The typical lesions of psoriasis are red, raised patches that often have a silver or grey scale on top of them. These patches are frequently seen on the elbows, knees, back, buttocks, and scalp, and they are usually seen on both sides of the body. Areas of rubbing or friction are particularly likely to develop psoriasis lesions. Most people also experience itching, but some may not. 

Psoriasis can be graded as:
  • Mild – Few, scattered, small areas of involvement (about two-thirds of people have mild disease)
  • Moderate – More widespread disease affecting larger areas, sometimes affecting the joints
  • Severe – Most of the skin surface is affected, sometimes affecting the joints
The nails may also be affected in psoriasis. There may be tiny pits or indentations, yellow-brown spots, and lifting up of the nail from the finger underneath (onycholysis).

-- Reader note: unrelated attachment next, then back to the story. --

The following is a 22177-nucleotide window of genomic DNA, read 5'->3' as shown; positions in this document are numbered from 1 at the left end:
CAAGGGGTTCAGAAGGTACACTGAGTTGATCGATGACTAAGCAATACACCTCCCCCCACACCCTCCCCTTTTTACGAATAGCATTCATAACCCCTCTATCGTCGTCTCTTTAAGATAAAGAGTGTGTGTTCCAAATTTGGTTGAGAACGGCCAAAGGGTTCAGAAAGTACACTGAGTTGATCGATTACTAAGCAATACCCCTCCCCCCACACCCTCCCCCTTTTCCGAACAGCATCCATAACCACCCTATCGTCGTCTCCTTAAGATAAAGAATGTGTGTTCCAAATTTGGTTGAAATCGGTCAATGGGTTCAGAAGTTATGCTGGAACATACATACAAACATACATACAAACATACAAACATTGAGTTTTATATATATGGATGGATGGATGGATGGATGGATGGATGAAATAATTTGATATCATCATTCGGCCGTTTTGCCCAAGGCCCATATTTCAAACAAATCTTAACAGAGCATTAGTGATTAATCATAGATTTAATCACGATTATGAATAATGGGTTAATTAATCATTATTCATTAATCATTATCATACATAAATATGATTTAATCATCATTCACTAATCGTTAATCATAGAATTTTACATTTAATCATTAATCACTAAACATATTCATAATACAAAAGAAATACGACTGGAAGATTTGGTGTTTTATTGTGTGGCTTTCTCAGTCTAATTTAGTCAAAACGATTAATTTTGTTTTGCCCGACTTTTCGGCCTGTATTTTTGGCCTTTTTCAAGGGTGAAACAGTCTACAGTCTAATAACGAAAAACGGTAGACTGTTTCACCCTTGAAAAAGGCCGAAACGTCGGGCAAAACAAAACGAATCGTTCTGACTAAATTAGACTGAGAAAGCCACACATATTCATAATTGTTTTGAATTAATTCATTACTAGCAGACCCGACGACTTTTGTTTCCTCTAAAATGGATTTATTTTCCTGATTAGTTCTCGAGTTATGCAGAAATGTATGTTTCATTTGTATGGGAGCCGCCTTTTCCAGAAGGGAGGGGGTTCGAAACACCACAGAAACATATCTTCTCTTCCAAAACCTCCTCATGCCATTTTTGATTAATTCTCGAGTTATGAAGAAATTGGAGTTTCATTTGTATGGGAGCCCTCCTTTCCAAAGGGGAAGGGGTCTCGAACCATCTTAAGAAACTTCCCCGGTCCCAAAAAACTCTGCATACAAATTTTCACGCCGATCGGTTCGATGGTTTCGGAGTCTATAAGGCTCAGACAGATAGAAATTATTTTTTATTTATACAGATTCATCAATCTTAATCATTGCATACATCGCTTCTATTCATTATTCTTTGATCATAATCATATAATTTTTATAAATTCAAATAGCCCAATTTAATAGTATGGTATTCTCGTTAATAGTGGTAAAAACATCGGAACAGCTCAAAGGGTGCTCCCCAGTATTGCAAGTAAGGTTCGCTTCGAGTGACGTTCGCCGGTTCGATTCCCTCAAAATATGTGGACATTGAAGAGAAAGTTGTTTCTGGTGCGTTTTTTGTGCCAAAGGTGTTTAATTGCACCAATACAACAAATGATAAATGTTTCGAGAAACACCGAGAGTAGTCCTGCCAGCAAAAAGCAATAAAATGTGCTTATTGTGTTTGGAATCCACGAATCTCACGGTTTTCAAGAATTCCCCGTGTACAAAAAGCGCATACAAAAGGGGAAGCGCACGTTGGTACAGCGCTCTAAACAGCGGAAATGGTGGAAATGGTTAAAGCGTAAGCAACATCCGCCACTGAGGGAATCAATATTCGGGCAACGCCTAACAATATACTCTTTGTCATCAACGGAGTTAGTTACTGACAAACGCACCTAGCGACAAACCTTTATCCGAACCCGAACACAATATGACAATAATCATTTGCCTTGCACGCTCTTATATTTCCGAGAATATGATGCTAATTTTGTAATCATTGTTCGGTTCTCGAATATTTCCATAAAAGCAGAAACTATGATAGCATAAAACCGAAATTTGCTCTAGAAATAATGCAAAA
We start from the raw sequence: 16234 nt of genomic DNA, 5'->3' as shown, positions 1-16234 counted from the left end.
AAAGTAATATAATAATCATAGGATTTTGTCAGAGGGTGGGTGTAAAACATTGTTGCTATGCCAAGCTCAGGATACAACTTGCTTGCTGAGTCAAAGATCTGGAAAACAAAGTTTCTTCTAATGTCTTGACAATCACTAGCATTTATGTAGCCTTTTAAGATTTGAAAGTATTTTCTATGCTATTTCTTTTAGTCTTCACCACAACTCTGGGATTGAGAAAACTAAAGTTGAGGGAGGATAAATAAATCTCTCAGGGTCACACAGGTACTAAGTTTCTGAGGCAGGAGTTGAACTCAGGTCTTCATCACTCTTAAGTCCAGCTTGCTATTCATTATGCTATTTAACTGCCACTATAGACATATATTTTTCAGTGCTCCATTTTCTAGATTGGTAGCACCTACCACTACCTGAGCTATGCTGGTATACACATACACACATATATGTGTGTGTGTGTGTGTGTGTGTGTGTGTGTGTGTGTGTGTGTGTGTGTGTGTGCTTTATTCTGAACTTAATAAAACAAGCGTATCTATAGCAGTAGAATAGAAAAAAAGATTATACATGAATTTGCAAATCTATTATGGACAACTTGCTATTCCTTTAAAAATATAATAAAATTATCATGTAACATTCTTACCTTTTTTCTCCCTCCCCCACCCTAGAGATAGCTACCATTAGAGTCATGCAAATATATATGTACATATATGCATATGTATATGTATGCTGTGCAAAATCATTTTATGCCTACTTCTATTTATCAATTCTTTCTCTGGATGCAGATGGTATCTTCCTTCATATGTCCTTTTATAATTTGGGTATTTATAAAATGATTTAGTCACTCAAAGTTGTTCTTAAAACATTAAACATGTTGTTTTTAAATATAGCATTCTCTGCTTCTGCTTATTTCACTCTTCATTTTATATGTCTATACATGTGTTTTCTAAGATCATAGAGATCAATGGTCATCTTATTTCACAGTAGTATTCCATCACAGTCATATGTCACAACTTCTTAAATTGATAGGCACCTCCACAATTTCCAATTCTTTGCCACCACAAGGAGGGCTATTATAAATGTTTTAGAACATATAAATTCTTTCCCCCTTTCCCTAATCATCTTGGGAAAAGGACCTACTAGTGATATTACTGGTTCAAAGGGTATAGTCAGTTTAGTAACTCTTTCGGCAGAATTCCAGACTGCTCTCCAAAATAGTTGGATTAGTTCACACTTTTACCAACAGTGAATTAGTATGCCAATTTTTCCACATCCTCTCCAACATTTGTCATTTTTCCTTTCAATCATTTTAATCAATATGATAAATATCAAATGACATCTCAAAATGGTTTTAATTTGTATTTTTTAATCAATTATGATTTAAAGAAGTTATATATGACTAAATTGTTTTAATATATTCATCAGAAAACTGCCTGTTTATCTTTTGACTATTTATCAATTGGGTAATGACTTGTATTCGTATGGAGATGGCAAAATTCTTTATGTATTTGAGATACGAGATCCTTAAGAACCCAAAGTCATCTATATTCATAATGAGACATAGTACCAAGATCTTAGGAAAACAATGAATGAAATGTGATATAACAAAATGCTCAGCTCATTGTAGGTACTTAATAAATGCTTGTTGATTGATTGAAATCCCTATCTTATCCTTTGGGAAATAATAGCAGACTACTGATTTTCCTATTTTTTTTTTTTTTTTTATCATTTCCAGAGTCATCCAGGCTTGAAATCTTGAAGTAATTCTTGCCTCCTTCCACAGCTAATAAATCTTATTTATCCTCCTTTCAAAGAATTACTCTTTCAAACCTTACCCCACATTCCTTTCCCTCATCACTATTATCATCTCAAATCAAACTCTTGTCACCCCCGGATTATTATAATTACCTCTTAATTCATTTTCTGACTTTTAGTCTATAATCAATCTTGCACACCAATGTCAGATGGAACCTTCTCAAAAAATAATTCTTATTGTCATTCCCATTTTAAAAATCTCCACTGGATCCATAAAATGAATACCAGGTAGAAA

Self-Care Guidelines
Because psoriasis is a lifelong condition for which there is currently no cure, the goal of therapy is to decrease the number of lesions and improve symptoms, such as itching and irritation.
  • Bathe daily to help remove scale and moisten the skin. Avoid harsh soaps; soap substitutes are milder for your skin.
  • Apply moisturizers to all scaly psoriasis patches after any water exposure or bathing. Heavier oil-based moisturizers help to retain water in the skin better than water-based moisturizers.
  • Apply hydrocortisone cream (0.5 or 1%), available over the counter, to help reduce itch and redness.
  • Use products with salicylic acid (shampoos, cleansers, and ointments) to help soften and remove heavy scale.
  • Small doses of natural sunlight may be helpful, such as 10–15 minutes 2 or 3 times a week. Avoid too much sun, however, and protect your healthy skin from sun exposure.